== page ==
Greenhouses provide a nurturing environment for plants and crops that require special conditions of temperature to grow. While the balance of moisture, heat, and air creates a protective environment for plants, the same conditions also allow pests to live and thrive.
As plants grow healthier in a sanitary environment, regularly cleaning a greenhouse is an important responsibility for residential greenhouses owners. The following sanitary measures will keep greenhouses free from unwanted pests and diseases.
Weeds enter a greenhouse as plants or seeds transported through wind, clothing, or infested tool and equipment. Weeds provide a food source for pests and insects. Weeds also compete with plants for nutrients, sunlight, water, and space so it is important to get rid of them at first sight.
Aside from growing in pots and trays, weeds can also root themselves on the floor, wall cracks, and drainage areas. Remove weeds by pulling them by hand or cutting them out if they are deeply rooted. Weeds are a persistent problem in greenhouse environments so one must routinely scout for and remove weeds to prevent them from proliferating.
Inspect plants and crops if they are infested with insects, diseases or mites. If plant or pest problems are detected early and treated properly, plants may respond and recover. However, in cases where recovery is unlikely, the infested plant must be removed from the growing area immediately to prevent spreading the disease or the pests to other plants.
Growing accessories such as pots and trays must be cleaned and disinfected thoroughly before being used for replanting. Cutting and digging tools that may make contact from plant to plant must also be disinfected. Washing and disinfecting must be done away from the growing area to avoid contaminating the plants.
Old soil can contain many disease-carrying pathogens and should be removed to compost. Replace old soil with clean, pathogen-free soil before planting a new crop.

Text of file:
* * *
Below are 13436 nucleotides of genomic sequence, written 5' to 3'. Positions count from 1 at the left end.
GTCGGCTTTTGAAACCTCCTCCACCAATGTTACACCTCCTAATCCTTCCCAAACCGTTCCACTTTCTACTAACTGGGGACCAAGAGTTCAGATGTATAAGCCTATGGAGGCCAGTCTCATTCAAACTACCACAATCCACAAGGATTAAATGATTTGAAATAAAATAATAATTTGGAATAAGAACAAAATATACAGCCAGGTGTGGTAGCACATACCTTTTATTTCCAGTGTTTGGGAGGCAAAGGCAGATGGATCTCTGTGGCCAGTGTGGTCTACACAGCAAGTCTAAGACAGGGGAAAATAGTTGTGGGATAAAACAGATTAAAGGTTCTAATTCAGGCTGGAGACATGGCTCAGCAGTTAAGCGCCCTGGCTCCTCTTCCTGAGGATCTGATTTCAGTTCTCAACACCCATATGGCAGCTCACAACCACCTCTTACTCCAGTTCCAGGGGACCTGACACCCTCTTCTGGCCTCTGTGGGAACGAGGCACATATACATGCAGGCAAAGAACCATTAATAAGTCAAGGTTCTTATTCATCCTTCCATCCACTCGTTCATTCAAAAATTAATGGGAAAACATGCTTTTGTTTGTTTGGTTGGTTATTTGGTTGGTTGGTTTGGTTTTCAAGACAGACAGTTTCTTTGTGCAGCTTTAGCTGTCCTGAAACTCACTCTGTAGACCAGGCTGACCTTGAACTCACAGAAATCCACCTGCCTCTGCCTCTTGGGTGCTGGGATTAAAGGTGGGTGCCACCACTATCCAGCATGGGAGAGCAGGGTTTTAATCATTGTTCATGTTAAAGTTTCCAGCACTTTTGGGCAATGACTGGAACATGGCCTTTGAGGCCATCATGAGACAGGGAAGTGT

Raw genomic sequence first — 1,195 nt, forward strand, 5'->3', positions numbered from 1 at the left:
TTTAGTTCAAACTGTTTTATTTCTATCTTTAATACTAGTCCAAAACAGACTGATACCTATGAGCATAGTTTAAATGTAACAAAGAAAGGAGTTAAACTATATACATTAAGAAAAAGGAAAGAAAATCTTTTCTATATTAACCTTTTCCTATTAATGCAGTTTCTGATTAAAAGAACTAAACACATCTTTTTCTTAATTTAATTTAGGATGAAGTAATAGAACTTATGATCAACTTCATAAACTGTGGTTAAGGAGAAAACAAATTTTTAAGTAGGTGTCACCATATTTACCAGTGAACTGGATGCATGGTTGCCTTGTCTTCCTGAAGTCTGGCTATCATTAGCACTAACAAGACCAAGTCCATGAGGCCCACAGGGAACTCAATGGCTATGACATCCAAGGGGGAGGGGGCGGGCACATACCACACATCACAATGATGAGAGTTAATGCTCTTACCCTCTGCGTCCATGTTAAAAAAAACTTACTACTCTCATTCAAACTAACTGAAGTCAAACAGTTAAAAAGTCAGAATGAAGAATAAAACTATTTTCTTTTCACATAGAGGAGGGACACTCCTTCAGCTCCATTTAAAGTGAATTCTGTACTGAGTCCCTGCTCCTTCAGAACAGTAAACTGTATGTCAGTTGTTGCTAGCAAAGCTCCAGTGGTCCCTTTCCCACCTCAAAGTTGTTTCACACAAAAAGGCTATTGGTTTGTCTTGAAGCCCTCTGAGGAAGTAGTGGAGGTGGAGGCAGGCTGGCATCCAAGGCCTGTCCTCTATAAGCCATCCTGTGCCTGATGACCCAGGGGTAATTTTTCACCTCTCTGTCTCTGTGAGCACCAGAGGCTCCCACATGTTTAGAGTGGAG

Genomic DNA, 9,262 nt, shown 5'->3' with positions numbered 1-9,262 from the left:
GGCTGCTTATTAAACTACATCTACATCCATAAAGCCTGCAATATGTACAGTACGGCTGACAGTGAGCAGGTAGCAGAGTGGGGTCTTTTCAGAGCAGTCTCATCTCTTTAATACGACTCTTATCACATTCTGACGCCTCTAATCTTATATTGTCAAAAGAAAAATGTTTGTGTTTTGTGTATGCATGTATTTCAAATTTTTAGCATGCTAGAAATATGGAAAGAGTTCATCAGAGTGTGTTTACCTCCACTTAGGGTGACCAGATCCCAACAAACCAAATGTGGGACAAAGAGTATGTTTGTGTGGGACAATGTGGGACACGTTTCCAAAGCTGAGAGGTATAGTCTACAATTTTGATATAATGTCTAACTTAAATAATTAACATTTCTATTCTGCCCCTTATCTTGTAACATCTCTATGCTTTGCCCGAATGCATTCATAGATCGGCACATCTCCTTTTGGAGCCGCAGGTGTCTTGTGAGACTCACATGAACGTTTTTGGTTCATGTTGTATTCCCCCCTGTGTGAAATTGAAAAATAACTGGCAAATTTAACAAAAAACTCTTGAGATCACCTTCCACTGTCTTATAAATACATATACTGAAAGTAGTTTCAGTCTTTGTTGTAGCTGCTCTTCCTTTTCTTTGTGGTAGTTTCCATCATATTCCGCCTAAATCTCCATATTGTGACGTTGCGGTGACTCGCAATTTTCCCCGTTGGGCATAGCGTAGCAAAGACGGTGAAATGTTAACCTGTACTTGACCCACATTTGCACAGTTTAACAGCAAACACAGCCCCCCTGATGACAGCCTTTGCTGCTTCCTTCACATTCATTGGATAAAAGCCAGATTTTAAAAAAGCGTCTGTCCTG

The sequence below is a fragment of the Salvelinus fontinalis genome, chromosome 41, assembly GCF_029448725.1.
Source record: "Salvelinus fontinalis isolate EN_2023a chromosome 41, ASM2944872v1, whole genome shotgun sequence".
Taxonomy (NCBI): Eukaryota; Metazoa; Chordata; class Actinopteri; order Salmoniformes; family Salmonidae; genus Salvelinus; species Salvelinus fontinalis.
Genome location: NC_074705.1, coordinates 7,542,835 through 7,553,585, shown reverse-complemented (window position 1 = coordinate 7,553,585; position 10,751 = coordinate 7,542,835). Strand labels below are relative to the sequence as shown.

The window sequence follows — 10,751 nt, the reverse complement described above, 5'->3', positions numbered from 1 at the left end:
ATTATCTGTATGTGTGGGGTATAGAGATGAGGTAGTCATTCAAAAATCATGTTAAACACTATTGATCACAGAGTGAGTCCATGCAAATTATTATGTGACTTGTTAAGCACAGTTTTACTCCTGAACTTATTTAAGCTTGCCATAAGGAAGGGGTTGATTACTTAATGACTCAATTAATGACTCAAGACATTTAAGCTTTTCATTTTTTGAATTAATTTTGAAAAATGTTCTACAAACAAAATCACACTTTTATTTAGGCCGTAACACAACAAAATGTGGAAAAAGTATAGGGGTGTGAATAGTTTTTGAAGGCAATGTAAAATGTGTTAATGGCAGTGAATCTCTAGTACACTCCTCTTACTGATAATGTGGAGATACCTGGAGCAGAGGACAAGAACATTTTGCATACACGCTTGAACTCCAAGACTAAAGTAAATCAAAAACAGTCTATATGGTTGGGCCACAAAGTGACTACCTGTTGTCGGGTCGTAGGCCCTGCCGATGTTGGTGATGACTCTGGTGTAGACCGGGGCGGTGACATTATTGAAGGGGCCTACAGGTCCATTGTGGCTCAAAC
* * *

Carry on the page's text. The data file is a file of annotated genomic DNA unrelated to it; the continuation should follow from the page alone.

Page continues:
Algae can form inside irrigation lines and water tanks, hosting gnats that threaten the growth of small roots. Irrigation lines, holding tanks or fertilizer reservoir must be disinfected during regular clean up.
Before watering plants, expel water from water hoses directly into the drainage area to remove sediments as well as insects that may have settled inside the hose.
Floor, Walls and Ceilings
When cleaning a greenhouse, the rule of thumb is to start from the top down to the bottom. Start cleaning the ceilings using a broom if it’s low enough. If the ceiling is too high, using a pressure washer will do the job. However, make sure that the engine is located outside of the greenhouse to avoid carbon monoxide from settling in. Once done with the ceilings, clean and scrub the walls, paying attention to cracks and crevices where insects can hide. Lastly, sweep or use a leaf blower to clean floors. After the interior of the greenhouse is cleaned, disinfect the surfaces using bleach or a peroxide solution.
Whatever material a greenhouse is made from, it is important to conduct periodic cleaning and maintenance. This will help ensure that the greenhouse remains a nurturing and protective environment for growing healthy crops.